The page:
From Sheep to Sweater (Start to Finish, Second Series: Everyday Products)
By: Robin Nelson
Publisher: Twenty-First Century Books
Publication Date: January 2013
Reviewed by: Deb Fowler
Review Date: March 2013
If you have a sweater, you might just want to know where the wool comes from and how it is made. You can see several lambs with their mother in a barn. They get their nice thick coats of wool by eating a “mixture of hay, grass, and grains.” During the winter they grow a thick coat but their coats are clipped in the spring. You can watch as a farmer shears a “sheep’s wool off in one big piece called a fleece.” Of course during the summer months it will all grow back and will be ready once again to keep it warm during the cold winter months.
Once that fleece has been removed it is sorted. You can easily see that some of it is very dark and some looks a little dirty. The workers “keep thick wool that is light in color.” After the wool is thoroughly washed, then it’s spread out on pallets to dry. A man watches carefully as “machines comb the wool to remove knots,” a process that is called carding. You will also learn how the wool is spun, you’ll get to see how it is dyed, watch a woman as she selects her yarn, see someone knitting, and get to take a look at that finished sweater!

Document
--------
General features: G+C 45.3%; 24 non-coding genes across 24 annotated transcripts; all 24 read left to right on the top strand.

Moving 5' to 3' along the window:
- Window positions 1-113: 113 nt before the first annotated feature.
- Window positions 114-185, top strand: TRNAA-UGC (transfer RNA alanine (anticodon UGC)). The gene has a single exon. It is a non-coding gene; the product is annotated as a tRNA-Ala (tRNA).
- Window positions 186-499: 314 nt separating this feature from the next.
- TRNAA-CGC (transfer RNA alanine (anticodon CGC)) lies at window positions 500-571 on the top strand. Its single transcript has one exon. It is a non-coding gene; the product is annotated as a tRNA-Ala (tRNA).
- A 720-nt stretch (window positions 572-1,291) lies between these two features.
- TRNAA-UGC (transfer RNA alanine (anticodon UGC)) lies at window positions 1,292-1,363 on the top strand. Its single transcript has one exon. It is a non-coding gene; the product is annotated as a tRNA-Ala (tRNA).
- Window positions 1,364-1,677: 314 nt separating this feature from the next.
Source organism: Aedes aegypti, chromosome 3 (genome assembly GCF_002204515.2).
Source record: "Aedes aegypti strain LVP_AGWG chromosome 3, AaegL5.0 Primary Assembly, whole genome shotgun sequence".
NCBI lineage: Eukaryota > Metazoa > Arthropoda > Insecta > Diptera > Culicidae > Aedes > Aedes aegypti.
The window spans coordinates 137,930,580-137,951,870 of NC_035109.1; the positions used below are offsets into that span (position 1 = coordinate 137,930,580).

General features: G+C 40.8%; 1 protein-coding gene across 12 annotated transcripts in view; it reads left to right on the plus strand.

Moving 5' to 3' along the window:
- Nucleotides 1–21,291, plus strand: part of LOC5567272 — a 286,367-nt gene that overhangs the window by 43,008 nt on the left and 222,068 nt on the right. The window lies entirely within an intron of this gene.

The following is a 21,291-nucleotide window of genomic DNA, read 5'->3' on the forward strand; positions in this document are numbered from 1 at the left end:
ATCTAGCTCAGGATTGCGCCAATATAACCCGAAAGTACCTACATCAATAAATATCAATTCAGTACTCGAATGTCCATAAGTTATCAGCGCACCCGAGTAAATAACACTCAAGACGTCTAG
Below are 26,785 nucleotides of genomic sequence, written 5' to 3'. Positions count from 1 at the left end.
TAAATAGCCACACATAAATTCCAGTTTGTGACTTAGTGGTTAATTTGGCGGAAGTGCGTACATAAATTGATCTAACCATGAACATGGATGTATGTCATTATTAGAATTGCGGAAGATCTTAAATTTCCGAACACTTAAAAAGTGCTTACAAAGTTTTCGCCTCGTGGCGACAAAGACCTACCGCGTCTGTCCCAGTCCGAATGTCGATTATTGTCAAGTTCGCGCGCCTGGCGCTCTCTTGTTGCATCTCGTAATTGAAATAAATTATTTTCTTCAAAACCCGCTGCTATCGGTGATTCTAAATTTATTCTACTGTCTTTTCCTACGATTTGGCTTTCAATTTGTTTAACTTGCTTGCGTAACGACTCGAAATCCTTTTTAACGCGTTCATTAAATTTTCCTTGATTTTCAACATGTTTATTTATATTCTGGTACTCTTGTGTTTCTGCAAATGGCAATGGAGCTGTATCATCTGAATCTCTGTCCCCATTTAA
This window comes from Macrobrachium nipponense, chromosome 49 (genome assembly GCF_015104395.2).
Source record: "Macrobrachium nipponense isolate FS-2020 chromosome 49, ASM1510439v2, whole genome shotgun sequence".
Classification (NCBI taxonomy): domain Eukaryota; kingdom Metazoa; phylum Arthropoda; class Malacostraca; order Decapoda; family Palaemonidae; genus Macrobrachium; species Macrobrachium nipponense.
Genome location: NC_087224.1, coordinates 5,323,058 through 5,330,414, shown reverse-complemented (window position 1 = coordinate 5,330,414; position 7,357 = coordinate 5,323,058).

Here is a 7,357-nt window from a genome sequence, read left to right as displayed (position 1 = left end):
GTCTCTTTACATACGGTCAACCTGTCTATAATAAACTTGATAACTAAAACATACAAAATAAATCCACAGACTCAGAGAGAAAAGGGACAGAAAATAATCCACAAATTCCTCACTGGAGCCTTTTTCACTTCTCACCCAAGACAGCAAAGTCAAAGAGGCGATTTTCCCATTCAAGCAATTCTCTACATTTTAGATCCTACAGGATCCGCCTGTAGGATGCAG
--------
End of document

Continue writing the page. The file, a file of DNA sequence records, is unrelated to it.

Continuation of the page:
This is a fascinating look at how wool is processed into yarn that the young reader will enjoy. Newly independent readers will be able to read this book with a bit of assistance. More difficult words such as “knitting” are highlighted in the text and defined in the glossary. There are full-color, full-page photographs illustrating the concept discussed on the adjoining page. In the back of the book is an index and a glossary. There are free complementary downloadable educational resources on the publisher’s website.
Quill says: This is an excellent read and discuss book for circle or story time in the homeschool or classroom setting.